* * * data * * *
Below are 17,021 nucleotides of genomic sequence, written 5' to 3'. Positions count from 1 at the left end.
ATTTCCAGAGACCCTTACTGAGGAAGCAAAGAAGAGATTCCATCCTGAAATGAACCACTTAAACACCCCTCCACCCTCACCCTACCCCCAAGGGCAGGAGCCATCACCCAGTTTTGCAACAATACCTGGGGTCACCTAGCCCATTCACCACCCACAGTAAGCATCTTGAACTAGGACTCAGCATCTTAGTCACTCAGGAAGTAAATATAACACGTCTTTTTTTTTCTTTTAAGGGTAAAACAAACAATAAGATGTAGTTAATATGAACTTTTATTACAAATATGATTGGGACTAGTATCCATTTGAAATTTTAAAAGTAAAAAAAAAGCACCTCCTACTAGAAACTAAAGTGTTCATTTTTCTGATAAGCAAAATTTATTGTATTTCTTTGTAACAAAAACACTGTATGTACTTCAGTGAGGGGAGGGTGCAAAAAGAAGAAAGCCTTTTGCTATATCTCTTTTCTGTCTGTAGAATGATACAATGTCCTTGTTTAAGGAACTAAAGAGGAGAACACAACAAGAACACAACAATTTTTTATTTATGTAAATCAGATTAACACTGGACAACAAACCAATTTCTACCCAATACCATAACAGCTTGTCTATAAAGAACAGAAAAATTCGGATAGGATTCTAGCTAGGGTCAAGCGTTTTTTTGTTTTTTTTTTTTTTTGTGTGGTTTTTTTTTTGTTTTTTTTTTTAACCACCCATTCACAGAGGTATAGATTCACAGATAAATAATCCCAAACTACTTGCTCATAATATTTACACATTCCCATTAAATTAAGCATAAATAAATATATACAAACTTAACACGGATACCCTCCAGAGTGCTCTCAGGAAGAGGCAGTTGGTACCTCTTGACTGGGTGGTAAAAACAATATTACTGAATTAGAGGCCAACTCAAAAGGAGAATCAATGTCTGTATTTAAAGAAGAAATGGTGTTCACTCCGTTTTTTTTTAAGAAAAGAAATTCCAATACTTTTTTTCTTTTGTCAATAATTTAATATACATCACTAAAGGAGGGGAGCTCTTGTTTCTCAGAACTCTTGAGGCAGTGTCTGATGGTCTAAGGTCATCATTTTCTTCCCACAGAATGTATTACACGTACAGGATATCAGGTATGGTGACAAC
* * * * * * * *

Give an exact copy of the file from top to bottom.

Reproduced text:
Below are 17,021 nucleotides of genomic sequence, written 5' to 3'. Positions count from 1 at the left end.
ATTTCCAGAGACCCTTACTGAGGAAGCAAAGAAGAGATTCCATCCTGAAATGAACCACTTAAACACCCCTCCACCCTCACCCTACCCCCAAGGGCAGGAGCCATCACCCAGTTTTGCAACAATACCTGGGGTCACCTAGCCCATTCACCACCCACAGTAAGCATCTTGAACTAGGACTCAGCATCTTAGTCACTCAGGAAGTAAATATAACACGTCTTTTTTTTTCTTTTAAGGGTAAAACAAACAATAAGATGTAGTTAATATGAACTTTTATTACAAATATGATTGGGACTAGTATCCATTTGAAATTTTAAAAGTAAAAAAAAAGCACCTCCTACTAGAAACTAAAGTGTTCATTTTTCTGATAAGCAAAATTTATTGTATTTCTTTGTAACAAAAACACTGTATGTACTTCAGTGAGGGGAGGGTGCAAAAAGAAGAAAGCCTTTTGCTATATCTCTTTTCTGTCTGTAGAATGATACAATGTCCTTGTTTAAGGAACTAAAGAGGAGAACACAACAAGAACACAACAATTTTTTATTTATGTAAATCAGATTAACACTGGACAACAAACCAATTTCTACCCAATACCATAACAGCTTGTCTATAAAGAACAGAAAAATTCGGATAGGATTCTAGCTAGGGTCAAGCGTTTTTTTGTTTTTTTTTTTTTTTGTGTGGTTTTTTTTTTGTTTTTTTTTTTAACCACCCATTCACAGAGGTATAGATTCACAGATAAATAATCCCAAACTACTTGCTCATAATATTTACACATTCCCATTAAATTAAGCATAAATAAATATATACAAACTTAACACGGATACCCTCCAGAGTGCTCTCAGGAAGAGGCAGTTGGTACCTCTTGACTGGGTGGTAAAAACAATATTACTGAATTAGAGGCCAACTCAAAAGGAGAATCAATGTCTGTATTTAAAGAAGAAATGGTGTTCACTCCGTTTTTTTTTAAGAAAAGAAATTCCAATACTTTTTTTCTTTTGTCAATAATTTAATATACATCACTAAAGGAGGGGAGCTCTTGTTTCTCAGAACTCTTGAGGCAGTGTCTGATGGTCTAAGGTCATCATTTTCTTCCCACAGAATGTATTACACGTACAGGATATCAGGTATGGTGACAAC